In December, 1850. Mr Donald McLean arrived at Ahuriri and stayed there till April, 1851. with a surveying party. He bought two large blocks giving £1800 for one at Waipukurau, and £1000 (as a first instalment of £7000) for Ahuriri. This was the origin of Napier. Colenso received £1 from each native vendor for medical comforts for the sick. (Letters Report, 1851).
On September 2nd, 1851, Mr Colenso writes to the society: "Two matters have occurred which may affect us—the arrival of the well-known J. Grindell at Ahuriri with a largo lot of goods, there page 30 to settle; and the licensing of the European built house in that place as a bush public house. When I called a short time back upon the person to whom the license has now been granted he told me that he was a Presbyterian and a deacon of his church, and that his aim would be strictly to Steep the Sabbath Day. The man has also a family of ten small children.
On June 9th, 1852 (Journal), Colenso went to Tongoio to conduct a wedding service. He notes that Mr Abbott, a settler of Waipukurau also attended, On the return journey they had a hard pull and grounded on the mud at Te Onepoto, Mr Alexander's place, and one of the crew purposely threw Colenso into the water to his great annoyance.
On January 31st, 1853, he writes to the Society that the Mission house at Waitangi has been burned down, only the study which contained his printing press and specimens being saved. He says he lost £300 by the occurrence, (same letter). The same month he was summoned before Mr McLean for assaulting a native who had insulted him, and fined £3 which he refused to pay. Shortly before this, November 29th, 1852, Mr Colenso's connection with the Missionary Society terminated and his journal ceased.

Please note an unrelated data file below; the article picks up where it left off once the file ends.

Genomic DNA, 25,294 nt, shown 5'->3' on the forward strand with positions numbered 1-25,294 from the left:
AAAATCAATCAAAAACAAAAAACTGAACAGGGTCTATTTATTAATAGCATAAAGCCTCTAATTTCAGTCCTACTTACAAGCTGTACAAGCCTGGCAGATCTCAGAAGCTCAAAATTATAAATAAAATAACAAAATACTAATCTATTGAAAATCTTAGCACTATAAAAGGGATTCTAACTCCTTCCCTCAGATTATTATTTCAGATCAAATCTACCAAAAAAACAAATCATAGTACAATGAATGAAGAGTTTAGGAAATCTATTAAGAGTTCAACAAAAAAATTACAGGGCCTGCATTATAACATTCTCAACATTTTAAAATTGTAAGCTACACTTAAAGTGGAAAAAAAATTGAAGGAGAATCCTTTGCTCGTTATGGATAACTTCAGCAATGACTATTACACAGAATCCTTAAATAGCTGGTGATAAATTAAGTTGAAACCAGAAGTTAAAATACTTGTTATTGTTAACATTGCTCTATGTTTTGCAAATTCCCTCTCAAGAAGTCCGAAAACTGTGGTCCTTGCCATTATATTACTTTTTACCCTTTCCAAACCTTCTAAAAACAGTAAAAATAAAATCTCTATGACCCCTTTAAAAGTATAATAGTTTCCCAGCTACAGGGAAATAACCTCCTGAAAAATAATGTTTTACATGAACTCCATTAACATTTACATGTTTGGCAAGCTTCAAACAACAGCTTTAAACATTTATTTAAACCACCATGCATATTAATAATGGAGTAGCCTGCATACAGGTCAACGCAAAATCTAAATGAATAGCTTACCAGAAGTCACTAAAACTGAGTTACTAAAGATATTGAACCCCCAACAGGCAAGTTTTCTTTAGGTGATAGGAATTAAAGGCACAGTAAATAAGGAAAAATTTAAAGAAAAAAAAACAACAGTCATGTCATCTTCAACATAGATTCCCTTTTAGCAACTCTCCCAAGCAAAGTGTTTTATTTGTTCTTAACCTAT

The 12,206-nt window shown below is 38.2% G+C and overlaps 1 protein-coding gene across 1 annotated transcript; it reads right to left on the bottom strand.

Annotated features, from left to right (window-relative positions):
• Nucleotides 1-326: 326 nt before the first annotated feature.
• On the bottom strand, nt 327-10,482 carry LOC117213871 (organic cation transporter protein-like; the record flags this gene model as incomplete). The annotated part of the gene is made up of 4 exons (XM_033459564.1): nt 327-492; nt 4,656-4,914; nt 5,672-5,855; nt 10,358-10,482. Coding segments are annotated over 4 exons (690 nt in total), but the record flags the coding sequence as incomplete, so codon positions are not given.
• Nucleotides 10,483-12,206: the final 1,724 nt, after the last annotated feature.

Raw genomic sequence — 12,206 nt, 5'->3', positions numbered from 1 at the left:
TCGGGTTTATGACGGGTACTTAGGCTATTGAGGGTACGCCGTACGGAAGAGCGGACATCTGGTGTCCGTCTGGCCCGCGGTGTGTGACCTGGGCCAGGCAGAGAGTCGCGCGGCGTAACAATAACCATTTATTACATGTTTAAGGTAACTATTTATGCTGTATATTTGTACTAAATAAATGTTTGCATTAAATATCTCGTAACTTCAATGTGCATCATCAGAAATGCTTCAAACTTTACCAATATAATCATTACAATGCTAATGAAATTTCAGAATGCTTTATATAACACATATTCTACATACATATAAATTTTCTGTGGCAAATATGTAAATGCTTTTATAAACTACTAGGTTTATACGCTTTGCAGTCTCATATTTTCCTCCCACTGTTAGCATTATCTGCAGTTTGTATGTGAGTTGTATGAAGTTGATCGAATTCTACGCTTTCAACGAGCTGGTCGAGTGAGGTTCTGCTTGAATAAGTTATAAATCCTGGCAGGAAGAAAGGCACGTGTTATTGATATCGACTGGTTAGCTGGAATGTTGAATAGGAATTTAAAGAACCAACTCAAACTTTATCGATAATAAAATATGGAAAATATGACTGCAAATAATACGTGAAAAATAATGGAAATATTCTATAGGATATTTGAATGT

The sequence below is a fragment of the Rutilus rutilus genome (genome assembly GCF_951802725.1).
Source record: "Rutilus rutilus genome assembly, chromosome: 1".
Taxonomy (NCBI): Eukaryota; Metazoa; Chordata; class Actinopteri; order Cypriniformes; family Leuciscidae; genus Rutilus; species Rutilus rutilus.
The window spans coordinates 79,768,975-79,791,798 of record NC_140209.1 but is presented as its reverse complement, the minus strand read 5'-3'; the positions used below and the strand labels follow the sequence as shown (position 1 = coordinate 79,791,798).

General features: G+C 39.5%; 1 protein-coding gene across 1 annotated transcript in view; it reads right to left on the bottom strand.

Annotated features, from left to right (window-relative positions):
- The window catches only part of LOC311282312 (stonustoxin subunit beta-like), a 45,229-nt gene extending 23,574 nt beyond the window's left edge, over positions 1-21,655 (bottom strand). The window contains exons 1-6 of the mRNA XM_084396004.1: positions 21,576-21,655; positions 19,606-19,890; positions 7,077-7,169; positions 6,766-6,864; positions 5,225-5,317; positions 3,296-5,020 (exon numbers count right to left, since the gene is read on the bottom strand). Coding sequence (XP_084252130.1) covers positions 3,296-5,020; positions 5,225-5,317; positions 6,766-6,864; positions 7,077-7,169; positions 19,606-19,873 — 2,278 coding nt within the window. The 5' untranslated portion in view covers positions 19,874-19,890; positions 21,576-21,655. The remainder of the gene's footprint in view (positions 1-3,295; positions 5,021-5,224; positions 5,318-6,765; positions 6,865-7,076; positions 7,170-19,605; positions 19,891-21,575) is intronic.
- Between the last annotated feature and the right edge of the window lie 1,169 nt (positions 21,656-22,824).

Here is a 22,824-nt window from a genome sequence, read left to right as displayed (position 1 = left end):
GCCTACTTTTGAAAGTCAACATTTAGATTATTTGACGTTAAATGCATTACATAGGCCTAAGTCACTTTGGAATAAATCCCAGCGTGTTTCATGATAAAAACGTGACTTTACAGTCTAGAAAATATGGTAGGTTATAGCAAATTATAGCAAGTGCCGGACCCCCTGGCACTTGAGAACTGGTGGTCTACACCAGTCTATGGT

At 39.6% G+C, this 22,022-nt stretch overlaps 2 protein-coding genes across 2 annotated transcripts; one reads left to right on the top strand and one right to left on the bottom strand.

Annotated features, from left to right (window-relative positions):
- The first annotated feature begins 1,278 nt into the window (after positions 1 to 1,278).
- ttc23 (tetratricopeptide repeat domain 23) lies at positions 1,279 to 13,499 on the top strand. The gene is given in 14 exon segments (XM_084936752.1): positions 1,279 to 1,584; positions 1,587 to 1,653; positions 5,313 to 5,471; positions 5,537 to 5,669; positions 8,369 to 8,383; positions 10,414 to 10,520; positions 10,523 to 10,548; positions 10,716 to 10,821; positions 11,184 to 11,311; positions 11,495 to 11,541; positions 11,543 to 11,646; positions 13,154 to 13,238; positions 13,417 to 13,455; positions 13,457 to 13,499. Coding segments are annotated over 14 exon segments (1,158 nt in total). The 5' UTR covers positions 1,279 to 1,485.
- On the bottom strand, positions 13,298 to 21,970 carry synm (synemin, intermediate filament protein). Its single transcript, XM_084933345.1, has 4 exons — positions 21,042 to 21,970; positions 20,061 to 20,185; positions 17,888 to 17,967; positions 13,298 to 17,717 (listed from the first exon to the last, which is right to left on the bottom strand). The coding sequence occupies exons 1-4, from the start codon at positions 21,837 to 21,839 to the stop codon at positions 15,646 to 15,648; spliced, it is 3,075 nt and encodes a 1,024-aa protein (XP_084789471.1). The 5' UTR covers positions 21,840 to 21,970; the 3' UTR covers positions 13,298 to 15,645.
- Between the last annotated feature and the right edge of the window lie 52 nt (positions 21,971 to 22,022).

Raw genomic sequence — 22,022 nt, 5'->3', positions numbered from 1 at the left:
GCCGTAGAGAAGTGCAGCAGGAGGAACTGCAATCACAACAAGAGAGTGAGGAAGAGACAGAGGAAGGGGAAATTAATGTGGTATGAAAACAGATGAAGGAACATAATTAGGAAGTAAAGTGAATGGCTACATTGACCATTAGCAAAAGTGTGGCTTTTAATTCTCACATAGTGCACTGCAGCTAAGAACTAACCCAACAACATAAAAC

A few words may be devoted to the state of the settlement at that time. The whalers were already here when Mr Colenso arrived in 1844. Air Alexander settled at Onepoto in 1840. Hollis opened the first public house at the Port in 1851. In 1852 there were about 50 whites with their families settled at the Port, including: Mr Villers and Mr McKain. Mr McLean was the first Government officer to reside there and he held a magistrate's court in the Whare Kawana erected for him by page 31 the natives in 1852 in Battery road. By this timo the Port was already a place of trade in Maori produce. There were eight hotels, often full of travellers. The settlement of the country began in 1849 when Messrs H. S. and F. J. Tiffen came from the Wairarapa and settled on the plains. Land was quickly taken up, and in 1852 Mr Alexander and Mr Burton did a good business in carting wool and other produce from the country to the Port. The first sale of the Napier sections took place in 1855. and in the same year it was appointed as a port of entry.
The End of his Career.
Mr Colenso removed to Napier in 1854. and on the introduction of Provincial Government in 1859 became member for Napier and Provincial Auditor. He was subsequently Speaker from 1871 to 1875 and Inspector of Schools. In 1861 he was elected member of the General Assembly for Hawke's Bay, and retained the seat till 1866. He died on February 10th, 1899 in his 88th year.